Much of the media attention on the Munich Security Conference will focus, understandably, on the Russia-Ukraine standoff. But other important security questions will be discussed. Here are three of the most important.
The Balkans. Bosnia now faces its most worrisome threat since the end of the Yugoslav civil war in 1995. To keep warring factions apart, the peace agreement ending that war created a special enclave within Bosnia for ethnic Serbs. The leader of that enclave, Milorad Dodik, has threatened secession over a new law banning the denial of the genocide that Serbs inflicted on Bosnian Muslims during that conflict. A breakup of Bosnia could trigger a new war.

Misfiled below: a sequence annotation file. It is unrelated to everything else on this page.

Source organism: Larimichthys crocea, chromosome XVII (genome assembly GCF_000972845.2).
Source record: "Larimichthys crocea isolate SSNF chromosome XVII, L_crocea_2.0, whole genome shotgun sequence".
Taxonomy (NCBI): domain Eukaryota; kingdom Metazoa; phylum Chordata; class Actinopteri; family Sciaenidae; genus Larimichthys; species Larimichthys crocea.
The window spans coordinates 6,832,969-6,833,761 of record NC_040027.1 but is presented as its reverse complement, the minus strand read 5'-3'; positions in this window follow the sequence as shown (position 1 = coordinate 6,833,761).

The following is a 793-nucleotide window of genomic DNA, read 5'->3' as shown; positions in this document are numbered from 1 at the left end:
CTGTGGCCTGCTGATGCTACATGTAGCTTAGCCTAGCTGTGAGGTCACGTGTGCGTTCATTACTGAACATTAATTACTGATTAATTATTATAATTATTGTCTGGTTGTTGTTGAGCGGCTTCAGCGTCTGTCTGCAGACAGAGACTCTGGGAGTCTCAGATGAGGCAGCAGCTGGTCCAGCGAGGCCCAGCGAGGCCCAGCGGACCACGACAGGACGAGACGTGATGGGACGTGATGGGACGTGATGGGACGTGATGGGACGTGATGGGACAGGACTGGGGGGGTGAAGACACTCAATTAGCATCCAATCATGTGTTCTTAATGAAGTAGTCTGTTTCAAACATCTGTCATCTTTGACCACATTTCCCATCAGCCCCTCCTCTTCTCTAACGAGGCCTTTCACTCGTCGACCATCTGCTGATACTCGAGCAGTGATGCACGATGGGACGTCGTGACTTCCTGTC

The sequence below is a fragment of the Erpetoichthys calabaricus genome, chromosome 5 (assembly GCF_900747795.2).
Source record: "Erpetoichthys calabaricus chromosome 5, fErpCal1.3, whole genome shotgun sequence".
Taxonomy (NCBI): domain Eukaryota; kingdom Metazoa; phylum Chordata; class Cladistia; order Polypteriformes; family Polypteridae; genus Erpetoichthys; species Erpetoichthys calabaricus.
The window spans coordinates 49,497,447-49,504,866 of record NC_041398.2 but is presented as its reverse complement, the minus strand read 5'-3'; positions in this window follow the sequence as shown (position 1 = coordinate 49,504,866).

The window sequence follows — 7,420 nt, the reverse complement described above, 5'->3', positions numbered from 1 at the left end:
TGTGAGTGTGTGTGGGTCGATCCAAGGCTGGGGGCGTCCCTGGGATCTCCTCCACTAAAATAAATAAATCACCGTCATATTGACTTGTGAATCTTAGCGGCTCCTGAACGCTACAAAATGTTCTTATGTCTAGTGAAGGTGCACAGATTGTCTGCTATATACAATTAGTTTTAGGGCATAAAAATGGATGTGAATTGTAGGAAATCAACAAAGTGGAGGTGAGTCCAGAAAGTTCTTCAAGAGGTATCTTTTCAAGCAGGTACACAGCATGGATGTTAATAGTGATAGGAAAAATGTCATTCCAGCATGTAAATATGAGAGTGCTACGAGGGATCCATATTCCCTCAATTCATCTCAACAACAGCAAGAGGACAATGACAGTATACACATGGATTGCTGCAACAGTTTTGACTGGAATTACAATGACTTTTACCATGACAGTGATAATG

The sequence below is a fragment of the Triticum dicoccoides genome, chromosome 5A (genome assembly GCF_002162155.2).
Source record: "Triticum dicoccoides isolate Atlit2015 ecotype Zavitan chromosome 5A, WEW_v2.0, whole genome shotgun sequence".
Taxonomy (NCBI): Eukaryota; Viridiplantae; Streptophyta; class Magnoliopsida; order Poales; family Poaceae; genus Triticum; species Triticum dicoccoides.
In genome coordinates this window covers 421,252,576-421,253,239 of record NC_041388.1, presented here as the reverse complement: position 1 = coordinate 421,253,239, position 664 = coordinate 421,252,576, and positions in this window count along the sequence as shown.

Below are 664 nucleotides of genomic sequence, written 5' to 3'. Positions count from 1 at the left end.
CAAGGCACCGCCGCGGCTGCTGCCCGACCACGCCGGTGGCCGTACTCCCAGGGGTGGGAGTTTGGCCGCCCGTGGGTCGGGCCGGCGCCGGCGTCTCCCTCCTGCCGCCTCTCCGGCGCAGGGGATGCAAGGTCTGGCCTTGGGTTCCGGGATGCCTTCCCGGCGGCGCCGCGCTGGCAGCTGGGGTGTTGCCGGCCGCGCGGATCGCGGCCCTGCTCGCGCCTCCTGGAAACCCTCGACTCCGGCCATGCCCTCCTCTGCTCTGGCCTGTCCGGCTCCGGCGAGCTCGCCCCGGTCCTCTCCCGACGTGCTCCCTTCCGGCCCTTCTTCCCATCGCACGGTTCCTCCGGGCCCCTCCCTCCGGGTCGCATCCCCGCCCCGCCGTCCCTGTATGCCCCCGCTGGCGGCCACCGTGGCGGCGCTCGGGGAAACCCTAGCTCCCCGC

The Caucasus. Ukraine is not the only former Soviet Republic weighing the costs of war. Armenia and Azerbaijan have long been locked in a struggle over control of Nagorno-Karabakh, an enclave inside Azerbaijan that’s populated mainly by ethnic Armenians. In 2020, the frozen conflict turned hot, with Turkey and Russia becoming directly involved when hostilities erupted. Following major gains for Azerbaijan, the guns have gone silent, but a ceasefire has not brought confidence that peace can be kept, and the status of prisoners is making its way through international courts.The Sahel. In some West African countries, the inability of governments to respond effectively to jihadist emergencies has frustrated both military leaders and civilians caught in the crossfire. One result of this instability is a series of recent coups that have toppled governments across the region. France, the former colonial power, has long been a major player in the Sahel. As part of a plan called Operation Barkhane, French troops have tried to lead a regional effort to quell the insurgency, but lack of success has left West Africans angry at Paris and French voters unhappy. As a result, France has pulled back, leaving the EU to debate how to manage a problem that is destabilizing an entire region – with blowback for European security.